News / Europe

Q&A with Paula Dobriansky: Ukraine Crisis Upends International Order

Paula Dobriansky (L) and VOA's Carol Castiel (R) in VOA's Washington headquarters.
Paula Dobriansky (L) and VOA's Carol Castiel (R) in VOA's Washington headquarters.
VOA News
The escalating situation in Ukraine has strained Russia’s relations with the United States and provoked what some have called the greatest challenge to Europe in a generation.
 
Ambassador Paula Dobriansky served as U.S. Under Secretary of State for Democracy and Global Affairs from 2001 to 2009, the longest-serving run in history.
She is currently a senior fellow at the Belfer Center for Science and International Affairs at the John F. Kennedy School of Government at Harvard University.

Dobriansky discussed the crisis in Ukraine, including the nexus between energy policy and national security, with VOA’s Carol Castiel.

Castiel: Do you agree that the battle over Ukraine and Russia’s aggressive posture pose what NATO Secretary-General Anders Fogh Rasmussen has called the greatest challenge to Europe in a generation? How do you assess what is at stake?
 
Dobriansky: There’s a great deal at stake here. It’s not only Russia’s illegal invasion and unlawful annexation of Ukraine, but that country’s destabilization and attempts to weaken [the government in Kyiv] as it strives to become associated with Europe and put in place political and economic reforms. There are also other ramifications that affect the [entire global community]. International law, legal norms as we know them, the entire international order is at stake…but also, [the continued viability of] nuclear non-proliferation. In 1994, the US, UK and Russia signed the Budapest Memorandum. Ukraine gave up its nuclear weapons – the third largest arsenal in the world at the time – in return for respect for its territorial integrity and its sovereignty. So, [Russia’s recent moves in Ukraine] send a very bad message that undercuts non-proliferation efforts. Other countries in Asia and the Middle East are all watching these steps closely.
 
Castiel: The United States and Europe have imposed sanctions on Russian and Ukrainian individuals involved fomenting violence – but Germany, in particular, is reluctant to push too hard given business interests and fact that the EU depends on Russia for one-third of its gas needs. What more should the United States do – what tools do we have at our disposal to deter Russia from further aggression?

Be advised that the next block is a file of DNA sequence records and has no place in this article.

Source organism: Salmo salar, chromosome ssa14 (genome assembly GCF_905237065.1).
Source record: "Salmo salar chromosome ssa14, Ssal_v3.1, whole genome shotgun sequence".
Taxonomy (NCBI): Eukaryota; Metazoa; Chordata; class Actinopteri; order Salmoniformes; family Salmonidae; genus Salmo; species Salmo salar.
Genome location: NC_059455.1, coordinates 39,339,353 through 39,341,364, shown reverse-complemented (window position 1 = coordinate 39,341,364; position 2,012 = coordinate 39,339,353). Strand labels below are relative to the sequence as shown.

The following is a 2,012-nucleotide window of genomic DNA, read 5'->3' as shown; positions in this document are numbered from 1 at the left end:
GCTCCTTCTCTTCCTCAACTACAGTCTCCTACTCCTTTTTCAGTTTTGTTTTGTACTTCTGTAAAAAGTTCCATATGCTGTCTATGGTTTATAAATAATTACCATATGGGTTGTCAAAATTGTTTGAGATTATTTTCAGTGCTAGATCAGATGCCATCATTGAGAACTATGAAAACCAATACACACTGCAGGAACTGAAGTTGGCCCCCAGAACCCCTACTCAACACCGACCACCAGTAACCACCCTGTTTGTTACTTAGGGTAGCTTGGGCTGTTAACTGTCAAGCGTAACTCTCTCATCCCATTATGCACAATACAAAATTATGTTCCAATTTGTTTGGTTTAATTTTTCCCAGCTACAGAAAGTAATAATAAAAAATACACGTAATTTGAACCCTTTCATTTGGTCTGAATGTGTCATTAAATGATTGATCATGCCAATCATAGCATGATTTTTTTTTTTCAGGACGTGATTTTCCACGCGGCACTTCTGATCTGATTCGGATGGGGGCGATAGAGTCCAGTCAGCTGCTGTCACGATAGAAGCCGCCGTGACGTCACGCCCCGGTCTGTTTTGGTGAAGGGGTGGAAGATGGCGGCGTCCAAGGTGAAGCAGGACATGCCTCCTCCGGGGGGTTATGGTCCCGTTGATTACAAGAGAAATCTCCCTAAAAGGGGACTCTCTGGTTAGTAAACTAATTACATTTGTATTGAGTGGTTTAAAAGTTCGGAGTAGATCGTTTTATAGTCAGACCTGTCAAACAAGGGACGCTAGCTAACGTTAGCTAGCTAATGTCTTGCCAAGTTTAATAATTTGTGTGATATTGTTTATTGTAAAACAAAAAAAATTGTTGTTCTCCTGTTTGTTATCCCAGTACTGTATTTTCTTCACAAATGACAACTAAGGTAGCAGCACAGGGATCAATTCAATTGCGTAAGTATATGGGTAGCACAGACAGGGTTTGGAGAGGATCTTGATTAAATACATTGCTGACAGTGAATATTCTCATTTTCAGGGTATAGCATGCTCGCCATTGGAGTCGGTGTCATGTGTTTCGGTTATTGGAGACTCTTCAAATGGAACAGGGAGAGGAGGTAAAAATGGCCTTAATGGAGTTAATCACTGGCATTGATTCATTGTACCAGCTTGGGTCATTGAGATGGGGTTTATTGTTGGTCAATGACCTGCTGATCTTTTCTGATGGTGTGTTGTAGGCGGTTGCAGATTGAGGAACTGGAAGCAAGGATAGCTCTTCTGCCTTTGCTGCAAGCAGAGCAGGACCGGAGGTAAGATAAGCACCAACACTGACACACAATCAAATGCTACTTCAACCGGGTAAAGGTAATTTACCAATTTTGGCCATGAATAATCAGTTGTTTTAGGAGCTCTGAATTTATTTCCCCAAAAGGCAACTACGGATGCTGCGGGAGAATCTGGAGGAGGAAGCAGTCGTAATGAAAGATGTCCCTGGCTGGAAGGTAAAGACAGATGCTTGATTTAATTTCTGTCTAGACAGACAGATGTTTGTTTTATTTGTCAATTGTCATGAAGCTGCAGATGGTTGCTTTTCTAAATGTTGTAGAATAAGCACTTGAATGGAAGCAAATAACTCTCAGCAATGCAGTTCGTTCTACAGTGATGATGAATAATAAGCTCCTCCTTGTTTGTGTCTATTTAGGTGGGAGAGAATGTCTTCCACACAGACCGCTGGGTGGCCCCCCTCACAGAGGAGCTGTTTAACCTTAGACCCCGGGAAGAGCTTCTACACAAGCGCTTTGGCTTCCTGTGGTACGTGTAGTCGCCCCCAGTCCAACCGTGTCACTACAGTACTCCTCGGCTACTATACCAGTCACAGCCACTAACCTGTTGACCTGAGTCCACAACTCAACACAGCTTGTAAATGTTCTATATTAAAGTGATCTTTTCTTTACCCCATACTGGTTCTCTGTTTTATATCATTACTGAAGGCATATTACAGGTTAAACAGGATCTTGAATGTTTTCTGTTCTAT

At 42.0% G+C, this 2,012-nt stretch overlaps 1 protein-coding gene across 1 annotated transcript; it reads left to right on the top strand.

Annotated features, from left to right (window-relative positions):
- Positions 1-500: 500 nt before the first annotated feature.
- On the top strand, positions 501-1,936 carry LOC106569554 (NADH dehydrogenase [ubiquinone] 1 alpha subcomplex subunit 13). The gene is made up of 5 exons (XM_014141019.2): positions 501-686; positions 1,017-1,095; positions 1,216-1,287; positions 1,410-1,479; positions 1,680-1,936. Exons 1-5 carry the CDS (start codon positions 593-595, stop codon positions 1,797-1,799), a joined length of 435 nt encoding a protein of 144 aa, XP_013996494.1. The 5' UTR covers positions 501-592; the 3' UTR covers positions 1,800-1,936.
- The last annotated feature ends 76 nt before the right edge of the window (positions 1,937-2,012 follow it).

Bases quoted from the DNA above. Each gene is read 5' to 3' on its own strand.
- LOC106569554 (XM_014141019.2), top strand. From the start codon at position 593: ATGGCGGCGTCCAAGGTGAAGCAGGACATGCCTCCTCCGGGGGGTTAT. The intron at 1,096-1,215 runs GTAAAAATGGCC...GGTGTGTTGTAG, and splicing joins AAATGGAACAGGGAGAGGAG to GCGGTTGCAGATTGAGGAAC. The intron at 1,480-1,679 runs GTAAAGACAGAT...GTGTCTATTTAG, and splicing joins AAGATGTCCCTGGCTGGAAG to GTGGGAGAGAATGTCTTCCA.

Dobriansky: First, I think it’s very important for the West to stand united on this issue and make it clear that we cannot recognize this unlawful aggression in Crimea as we go forward. And if Russia takes further steps that violate Ukraine’s sovereignty and territorial integrity, I think we should hold firm in being politically united. Secondly, you’ve mentioned targeted economic sanctions…. But there are other measures the West should look at, such as shutting down credit and other financial markets to Russians seeking loans, etc. Then, you have the military arena. [In] the Baltic states, Latvia’s population is 27 percent ethnic Russian, 26 percent in Estonia. [These governments] want to see a forward deployment of NATO troops on their borders to deter any further aggressive actions by Russia. Ukraine has also asked for military support. Finally, there’s the energy option. Russia relies heavily on its energy exports – particularly oil and gas. Europe relies heavily on Russia [in this area], but could begin to look to the U.S. for imports of liquefied natural gas (LNG).
 
Castiel: What do you think Russian President Vladimir Putin wants in Ukraine? What is he looking to do?